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On the child’s right to bodily integrity: when is the right infringed?

Mazor, Joseph (2017) On the child’s right to bodily integrity: when is the right infringed? The Journal of Medicine & Philosophy. ISSN 0360-5310 (In Press)

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Abstract

This article considers two competing types of conceptions of the pre-autonomous child's right to bodily integrity. The first type (consisting of encroachment conceptions) holds that any physically serious bodily encroachment infringes on the child's right to bodily integrity. The second (consisting of best-interests conceptions) hold that the child's right to bodily integrity is infringed just in case the child is subjected to a bodily encroachment that substantially deviates from what is in the child's best interests. I argue in this article that best-interests conceptions are more plausible than encroachment conceptions. They have more attractive implications regarding the permissibility of interventions in children’s bodies that are beneficial for the child but are not medically necessary. They are better able to explain the moral distinction between cases in which an encroachment on a child’s body is needed to benefit that child and cases in which an encroachment on one child’s body is needed to benefit another. Finally, best-interests conceptions are more consonant than encroachment conceptions with our understanding of adults’ right to bodily integrity.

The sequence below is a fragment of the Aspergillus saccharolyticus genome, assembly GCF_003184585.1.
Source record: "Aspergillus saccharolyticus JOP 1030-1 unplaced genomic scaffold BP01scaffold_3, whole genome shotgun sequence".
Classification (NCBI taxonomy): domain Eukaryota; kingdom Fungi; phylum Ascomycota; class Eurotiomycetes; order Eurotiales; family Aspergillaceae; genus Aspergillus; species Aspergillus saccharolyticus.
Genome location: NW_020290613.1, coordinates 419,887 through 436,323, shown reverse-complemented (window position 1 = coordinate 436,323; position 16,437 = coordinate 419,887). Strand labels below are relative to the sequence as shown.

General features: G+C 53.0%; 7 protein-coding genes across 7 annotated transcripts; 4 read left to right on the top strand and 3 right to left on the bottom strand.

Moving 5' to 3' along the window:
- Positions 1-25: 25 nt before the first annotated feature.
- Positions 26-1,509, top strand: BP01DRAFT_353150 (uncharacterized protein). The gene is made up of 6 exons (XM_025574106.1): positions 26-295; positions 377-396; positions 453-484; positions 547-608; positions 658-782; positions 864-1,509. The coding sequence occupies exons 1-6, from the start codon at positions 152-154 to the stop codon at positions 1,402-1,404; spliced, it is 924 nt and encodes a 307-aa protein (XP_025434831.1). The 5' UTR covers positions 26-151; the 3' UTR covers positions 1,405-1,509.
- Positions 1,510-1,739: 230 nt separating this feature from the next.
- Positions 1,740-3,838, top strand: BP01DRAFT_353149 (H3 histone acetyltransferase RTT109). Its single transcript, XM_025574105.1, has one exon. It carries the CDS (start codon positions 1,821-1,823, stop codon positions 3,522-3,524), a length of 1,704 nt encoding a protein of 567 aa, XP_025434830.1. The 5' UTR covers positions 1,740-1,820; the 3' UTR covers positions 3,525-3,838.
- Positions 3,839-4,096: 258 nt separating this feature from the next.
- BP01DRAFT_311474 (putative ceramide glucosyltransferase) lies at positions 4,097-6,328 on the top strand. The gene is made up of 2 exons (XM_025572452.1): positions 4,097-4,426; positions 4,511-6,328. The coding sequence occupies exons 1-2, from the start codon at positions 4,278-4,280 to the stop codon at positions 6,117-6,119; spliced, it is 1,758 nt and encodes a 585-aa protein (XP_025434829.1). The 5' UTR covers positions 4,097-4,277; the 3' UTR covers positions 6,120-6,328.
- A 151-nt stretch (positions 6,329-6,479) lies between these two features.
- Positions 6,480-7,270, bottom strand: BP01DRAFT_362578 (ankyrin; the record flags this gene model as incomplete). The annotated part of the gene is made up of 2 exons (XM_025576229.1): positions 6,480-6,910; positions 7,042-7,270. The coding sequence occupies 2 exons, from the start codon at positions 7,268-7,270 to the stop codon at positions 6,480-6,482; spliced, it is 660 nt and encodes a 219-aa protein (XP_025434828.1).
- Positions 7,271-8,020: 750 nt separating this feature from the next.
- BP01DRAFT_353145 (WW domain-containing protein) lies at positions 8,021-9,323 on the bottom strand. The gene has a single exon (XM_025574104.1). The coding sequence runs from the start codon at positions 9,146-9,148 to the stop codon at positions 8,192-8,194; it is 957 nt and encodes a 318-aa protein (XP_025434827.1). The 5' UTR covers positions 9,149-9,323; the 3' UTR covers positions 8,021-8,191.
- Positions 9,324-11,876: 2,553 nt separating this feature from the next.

Item Type: Article
Official URL: https://academic.oup.com/jmp
Additional Information: © 2017 Oxford University Press
Divisions: CPNSS
Subjects: H Social Sciences > HN Social history and conditions. Social problems. Social reform
H Social Sciences > HV Social pathology. Social and public welfare. Criminology
Sets: Research centres and groups > Centre for Philosophy of Natural and Social Science (CPNSS)
Date Deposited: 14 Oct 2017 11:41
Last Modified: 19 Nov 2019 13:13
URI: http://eprints.lse.ac.uk/id/eprint/84662

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